There’s a house in my neighborhood that has been half-painted for as long as I’ve lived here (more than a year). I walk by it every day on my way to work, and as much as I want to I can’t tear my eyes away: it sits upon a squat bluff, staring down at me and grating on my aesthetic sensibility like double-aught sandpaper on skin, this thing left undone.
I thought a first that the house might be abandoned, but about six months ago I saw someone out front, painting! He was working on one of the columns on the porch and I remember thinking, “Man, you’ve got a lot of work ahead of you.”
The next day, he wasn’t there, and it certainly didn’t seem like he’d done much work—or any. I have seen an experienced painter finish a house in a couple of days.
He never showed up again.
Several months ago I was surprised to see about two dozen bags of mulch in the driveway, along with several brand new tools—a hoe, a rake, and a spade. I’m pretty sure I rolled my eyes. Sure enough, there was someone in the yard (not the would-be painter) wearing new work gloves and wielding the new hoe with no skill whatsoever. It was obvious his intent was to weed the entire yard, but that was a big undertaking, even for me (and I’ve done weeding), and I could see right away that for him it would be an impossible one.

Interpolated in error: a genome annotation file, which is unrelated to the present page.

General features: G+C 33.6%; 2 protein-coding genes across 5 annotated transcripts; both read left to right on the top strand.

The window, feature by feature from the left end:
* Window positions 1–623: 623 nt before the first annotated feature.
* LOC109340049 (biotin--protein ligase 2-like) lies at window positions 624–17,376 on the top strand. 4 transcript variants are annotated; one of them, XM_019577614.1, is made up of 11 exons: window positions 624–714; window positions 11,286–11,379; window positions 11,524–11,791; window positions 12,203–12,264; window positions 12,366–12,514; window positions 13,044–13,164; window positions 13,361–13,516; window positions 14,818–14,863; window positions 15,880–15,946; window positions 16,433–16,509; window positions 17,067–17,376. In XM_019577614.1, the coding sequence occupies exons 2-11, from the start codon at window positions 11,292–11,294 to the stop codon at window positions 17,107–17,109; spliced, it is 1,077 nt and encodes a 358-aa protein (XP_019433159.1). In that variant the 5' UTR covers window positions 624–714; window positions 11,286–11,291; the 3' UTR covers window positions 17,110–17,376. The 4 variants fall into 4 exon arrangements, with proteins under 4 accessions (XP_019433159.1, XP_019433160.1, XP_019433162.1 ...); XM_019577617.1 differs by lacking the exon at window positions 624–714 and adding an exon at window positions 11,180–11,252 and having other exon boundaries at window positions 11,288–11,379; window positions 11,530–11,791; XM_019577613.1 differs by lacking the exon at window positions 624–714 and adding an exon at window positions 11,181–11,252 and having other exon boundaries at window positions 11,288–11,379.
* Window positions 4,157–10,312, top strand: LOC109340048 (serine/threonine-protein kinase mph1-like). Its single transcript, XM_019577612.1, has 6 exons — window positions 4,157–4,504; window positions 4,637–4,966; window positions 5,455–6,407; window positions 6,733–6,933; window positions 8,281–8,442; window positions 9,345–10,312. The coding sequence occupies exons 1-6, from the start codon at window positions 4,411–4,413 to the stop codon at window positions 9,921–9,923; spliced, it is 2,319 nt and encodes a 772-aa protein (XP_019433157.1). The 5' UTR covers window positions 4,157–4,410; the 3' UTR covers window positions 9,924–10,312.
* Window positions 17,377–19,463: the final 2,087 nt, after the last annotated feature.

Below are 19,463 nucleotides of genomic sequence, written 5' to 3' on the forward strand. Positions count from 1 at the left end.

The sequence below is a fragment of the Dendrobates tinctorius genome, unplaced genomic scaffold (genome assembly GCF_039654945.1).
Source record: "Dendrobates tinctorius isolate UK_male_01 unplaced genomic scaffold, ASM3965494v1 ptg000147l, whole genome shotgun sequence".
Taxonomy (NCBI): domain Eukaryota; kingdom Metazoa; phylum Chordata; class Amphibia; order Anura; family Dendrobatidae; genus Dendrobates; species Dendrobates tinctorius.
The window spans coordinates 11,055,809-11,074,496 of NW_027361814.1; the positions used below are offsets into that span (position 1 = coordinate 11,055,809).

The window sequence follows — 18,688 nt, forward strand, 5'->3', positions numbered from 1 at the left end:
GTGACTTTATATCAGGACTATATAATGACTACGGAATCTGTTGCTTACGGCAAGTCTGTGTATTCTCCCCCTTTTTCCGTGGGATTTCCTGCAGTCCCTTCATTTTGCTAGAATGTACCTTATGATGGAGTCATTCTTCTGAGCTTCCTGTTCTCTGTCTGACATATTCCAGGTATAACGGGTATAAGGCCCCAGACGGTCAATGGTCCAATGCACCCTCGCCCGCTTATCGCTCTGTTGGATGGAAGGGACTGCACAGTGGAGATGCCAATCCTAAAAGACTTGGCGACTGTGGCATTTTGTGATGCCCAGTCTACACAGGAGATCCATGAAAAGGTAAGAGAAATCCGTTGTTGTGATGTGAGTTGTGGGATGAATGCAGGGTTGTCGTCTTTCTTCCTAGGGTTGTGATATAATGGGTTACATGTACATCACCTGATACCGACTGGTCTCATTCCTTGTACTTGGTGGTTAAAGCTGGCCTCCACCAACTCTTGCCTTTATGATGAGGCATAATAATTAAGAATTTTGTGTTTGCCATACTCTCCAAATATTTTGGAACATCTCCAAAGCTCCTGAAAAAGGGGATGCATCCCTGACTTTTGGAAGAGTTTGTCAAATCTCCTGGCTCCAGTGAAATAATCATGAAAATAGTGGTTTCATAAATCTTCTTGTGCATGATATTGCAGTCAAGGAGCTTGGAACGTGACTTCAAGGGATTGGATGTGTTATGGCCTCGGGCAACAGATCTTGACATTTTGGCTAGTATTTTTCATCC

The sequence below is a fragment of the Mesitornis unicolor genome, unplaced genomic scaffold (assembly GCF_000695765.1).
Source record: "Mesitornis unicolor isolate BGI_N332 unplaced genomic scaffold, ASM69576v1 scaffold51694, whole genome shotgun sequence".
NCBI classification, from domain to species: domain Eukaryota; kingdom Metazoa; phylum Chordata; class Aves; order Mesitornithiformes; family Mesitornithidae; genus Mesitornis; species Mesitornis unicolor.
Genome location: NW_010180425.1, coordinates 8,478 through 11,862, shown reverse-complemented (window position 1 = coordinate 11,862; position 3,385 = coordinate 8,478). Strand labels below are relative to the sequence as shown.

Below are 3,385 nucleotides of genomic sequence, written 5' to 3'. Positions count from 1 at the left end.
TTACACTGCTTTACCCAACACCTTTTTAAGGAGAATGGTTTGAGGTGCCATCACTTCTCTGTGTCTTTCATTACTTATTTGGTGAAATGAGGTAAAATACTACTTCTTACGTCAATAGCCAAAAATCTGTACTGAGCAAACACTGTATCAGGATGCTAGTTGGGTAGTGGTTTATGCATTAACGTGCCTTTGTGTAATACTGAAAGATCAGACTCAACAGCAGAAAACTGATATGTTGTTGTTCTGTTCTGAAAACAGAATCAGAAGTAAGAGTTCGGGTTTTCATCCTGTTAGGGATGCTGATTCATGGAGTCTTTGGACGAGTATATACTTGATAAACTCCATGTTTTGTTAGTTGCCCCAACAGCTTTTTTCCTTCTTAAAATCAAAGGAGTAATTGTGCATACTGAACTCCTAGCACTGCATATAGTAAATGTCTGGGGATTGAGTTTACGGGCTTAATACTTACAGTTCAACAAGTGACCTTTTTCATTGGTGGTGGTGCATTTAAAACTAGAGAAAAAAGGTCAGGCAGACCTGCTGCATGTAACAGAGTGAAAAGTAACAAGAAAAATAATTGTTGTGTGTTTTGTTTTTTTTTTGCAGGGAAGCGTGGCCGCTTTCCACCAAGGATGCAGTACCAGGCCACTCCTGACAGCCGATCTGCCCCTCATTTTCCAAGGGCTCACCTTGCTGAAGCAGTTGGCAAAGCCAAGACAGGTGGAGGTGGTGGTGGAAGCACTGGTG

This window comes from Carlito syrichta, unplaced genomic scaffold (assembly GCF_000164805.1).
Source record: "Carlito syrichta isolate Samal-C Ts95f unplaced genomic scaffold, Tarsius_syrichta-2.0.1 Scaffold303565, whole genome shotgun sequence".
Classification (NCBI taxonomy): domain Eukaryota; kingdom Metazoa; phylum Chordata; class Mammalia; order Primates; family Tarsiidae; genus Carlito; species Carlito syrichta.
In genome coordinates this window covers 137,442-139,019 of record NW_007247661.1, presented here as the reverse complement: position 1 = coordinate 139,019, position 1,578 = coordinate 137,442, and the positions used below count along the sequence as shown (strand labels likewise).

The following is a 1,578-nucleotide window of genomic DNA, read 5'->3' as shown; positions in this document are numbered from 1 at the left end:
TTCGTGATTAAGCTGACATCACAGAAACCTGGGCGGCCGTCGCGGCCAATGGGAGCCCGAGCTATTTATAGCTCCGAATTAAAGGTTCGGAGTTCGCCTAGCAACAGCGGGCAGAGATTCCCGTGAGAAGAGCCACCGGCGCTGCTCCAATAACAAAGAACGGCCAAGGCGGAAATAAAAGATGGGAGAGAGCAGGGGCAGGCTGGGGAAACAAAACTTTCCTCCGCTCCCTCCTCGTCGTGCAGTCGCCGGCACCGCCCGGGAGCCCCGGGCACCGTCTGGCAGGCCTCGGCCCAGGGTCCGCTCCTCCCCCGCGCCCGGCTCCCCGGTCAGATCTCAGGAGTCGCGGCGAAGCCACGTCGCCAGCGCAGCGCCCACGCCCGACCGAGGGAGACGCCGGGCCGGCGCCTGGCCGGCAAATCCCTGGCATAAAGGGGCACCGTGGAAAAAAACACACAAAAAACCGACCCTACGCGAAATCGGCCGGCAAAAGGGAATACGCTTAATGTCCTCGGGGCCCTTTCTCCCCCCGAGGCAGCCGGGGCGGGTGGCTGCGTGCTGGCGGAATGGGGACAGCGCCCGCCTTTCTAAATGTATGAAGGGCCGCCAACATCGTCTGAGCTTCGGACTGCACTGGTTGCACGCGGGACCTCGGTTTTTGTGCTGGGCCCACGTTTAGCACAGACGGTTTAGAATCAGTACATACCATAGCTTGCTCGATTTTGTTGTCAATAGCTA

Sure enough, the next morning’s walk revealed that he had given up the weeding and just started laying down the mulch, seemingly without thought for symmetry or even logic. Weeds stuck out everywhere. When I walked home that afternoon, he was close to finished. About two bags remained and he was sweatily emptying another one. It seems he had finally decided on starting the mulch at roughly the top of the hill and spreading it down to the sidewalk—where, for lack of any retaining structure, it spilled out onto the concrete.
When I walked by the next morning, the job was done—save a completely untouched section of weeds about six feet by four feet. Apparently, the mulch had run out; I knew it would never be completed. I was right. Several months later and the weed-filled section remains, poking me in my artistic eye.
Seeing it and the half-painted house this morning made me think of things left unfinished. I think I will take it as a daily reminder to finish what I start.